10.0479 wordplay

WILLARD MCCARTY (willard.mccarty@kcl.ac.uk)
Wed, 27 Nov 1996 22:42:11 +0000 (GMT)

Humanist Discussion Group, Vol. 10, No. 479.
Center for Electronic Texts in the Humanities (Princeton/Rutgers)
Centre for Computing in the Humanities, King's College London
Information at http://www.princeton.edu/~mccarty/humanist/

[1] From: Joseph Wilson <jwilsona@ruf.rice.edu> (9)
Subject: Re: 10.0470 wordplay (Marchand's humor)

[2] From: Jim Marchand <marchand@ux1.cso.uiuc.edu> (39)
Subject: etymologies

[3] From: Steve Taylor <ussjt@emory.edu> (7)
Subject: Re: 10.0470 wordplay

[4] From: "Sarah L. Higley" <slhi@troi.cc.rochester.edu> (5)
Subject: Re: 10.0470 wordplay

Date: Tue, 26 Nov 1996 14:43:44 -0600 (CST)
From: Joseph Wilson <jwilsona@ruf.rice.edu>
Subject: Re: 10.0470 wordplay (Marchand's humor)

Jim Marchand was joking when he wrote the following:

>>> Being in a kind of political (?) mood, as I notice, perhaps I should
>>>also mention syllabic etymologies, such as Gestapo, also found in the Middle
>>>Ages, where _cadaver_ was known to derive from CAro DAta VERmibus `meat
>>>given to worms' (this may be the origin of our `food for worms').
>>> As pointed out, acronymic etymology goes back a long way; every
>>>schoolchild in the Middle Ages knew that _flos_ `flower' came from its
>>>function: Fundens Late Odorem Suum `pouring abroad its odor'.

joe wilson

Date: Wed, 27 Nov 96 09:43:00 CST
From: Jim Marchand <marchand@ux1.cso.uiuc.edu>
Subject: etymologies

I was surprised to find that my Isidorian (lucus a non lucendo) etymologies
were not universally accepted. I am sure that avis `bird' comes from `a
via' (no path), because the bird flieth the untrammeled pathways of the sky.
Seriously, not to press too hard upon a point, discussions such as those
about ticked off, etc. show how hard it is to nail down an `etymology' in
these / those ephemeral times. Ask a friend the origin of `on the Q.T.'
(meaning `on the sly'), or read what's his name in the Sunday Times, or try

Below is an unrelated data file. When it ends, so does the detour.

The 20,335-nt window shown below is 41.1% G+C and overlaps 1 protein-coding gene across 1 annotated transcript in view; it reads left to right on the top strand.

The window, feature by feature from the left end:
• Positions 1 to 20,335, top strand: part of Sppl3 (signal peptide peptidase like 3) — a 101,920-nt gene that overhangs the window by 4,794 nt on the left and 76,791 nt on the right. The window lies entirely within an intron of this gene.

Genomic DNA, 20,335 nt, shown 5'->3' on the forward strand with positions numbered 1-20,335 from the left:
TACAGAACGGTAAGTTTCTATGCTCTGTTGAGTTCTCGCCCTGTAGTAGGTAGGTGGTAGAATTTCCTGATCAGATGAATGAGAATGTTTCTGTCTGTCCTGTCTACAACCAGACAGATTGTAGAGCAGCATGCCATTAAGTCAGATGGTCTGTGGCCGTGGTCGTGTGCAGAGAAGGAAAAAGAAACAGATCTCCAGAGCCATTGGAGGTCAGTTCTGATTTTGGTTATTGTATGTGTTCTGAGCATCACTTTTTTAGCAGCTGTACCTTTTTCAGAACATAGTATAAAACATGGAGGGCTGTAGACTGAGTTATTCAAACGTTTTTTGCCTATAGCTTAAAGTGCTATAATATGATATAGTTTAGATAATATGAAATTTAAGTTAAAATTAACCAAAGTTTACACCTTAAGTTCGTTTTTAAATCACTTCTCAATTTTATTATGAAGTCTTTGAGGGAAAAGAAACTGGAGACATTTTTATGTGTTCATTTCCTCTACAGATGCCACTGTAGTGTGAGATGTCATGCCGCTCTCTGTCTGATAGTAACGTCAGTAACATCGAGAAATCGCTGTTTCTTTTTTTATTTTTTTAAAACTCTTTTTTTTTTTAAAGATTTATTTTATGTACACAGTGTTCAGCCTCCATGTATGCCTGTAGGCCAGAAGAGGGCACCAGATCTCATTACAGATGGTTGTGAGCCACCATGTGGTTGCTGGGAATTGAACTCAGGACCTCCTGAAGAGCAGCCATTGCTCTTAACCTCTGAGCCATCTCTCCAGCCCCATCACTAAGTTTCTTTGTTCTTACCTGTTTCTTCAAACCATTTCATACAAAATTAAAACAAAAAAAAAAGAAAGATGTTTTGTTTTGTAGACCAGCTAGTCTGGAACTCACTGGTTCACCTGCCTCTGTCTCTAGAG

to make sense out of `mind your P's and Q's'. Again in a serious vein,
since you cannot always use humor on the net, even if you are into those
little emoticons (e.g. (|-); doesn't look humorous to me), I should be
surprised if any of the Isidorian etymologies of the Middle Ages turned out
to be `true', but they killed people and cats because of them, so they were
As to the origin of Nazi, you had to be very close and sensitive to
understand what was going on, and there are few alive who lived through it.
I think I could probably make a fair case for the following scenario.
German had a few words in it like Schatzi `boy friend, lover' (not a real
bad word), Schmutzi `dirty boy', Butzi `no-account boy'. In fact, in his
review of Des Knaben Wunderhorn (a kind of sort of poem/song book), Voss
wrote that Arnim and Brentano had filled it with _Allerlei schmutzige,
butzige, nichtsnutzige Gassenhauer_ `all kinds of dirty, lascivious, useless
street songs,' so you can see where Schmutzi and Butzi came from. When the
NSDAP began to get started, it's biggest supporters were street gangs who
roughed up the opposing party gatherings. They were called Nazis (Short for
`national,' spelled `nazional', or perhaps for NAtional SoZIalist, etc. etc.
Anyway, as often happens, the Nazis adopted the opprobrious name as their
Voltaire is said to have said (though as far as we know he didn't):
`Etymology is a field of study (une science) in which the consonants count
for very little and the vowels for nothing at all.' And to trace popular
expressions and abbreviations you have to have been there; even then you can
argue. In the Middle Ages, where you could be censured for giving the
attributes of God in the ablative rather than the nominative case, etymology
was important, but how many of you watched the OJ case when Marcia censured
Johnny for being a male chauvinist oinker when he called her hysterical,
using the etymology of the word as her proof? Notice how many of the TV
people approvingly picked up on this. Etymology is a grand tool; if Derrida
can use annominatio, we all ought to be able to.
Jim Marchand.

Date: Wed, 27 Nov 1996 08:50:21 -0500 (EST)
From: Steve Taylor <ussjt@emory.edu>
Subject: Re: 10.0470 wordplay

Don't know if this was already mentioned, but no collection of
acronym-derived words could exclude "radar," derived from "RAdio Detecting
And Ranging" equipment.

Steve Taylor
Faculty Information Technology Center
Emory University

Date: Wed, 27 Nov 1996 10:01:08 -0500
From: "Sarah L. Higley" <slhi@troi.cc.rochester.edu>
Subject: Re: 10.0470 wordplay

Just an addendum to David Goldsteen and Pamela Cohen-- whose posting I
found very amusing: I have students who swear that our most common four-
letter obscenity derives from an army term: "for unlawful carnal knowledge,"
and other variants of that. What you've told me about cadaver and flos
would help put this in perspective for them.

Sarah Higley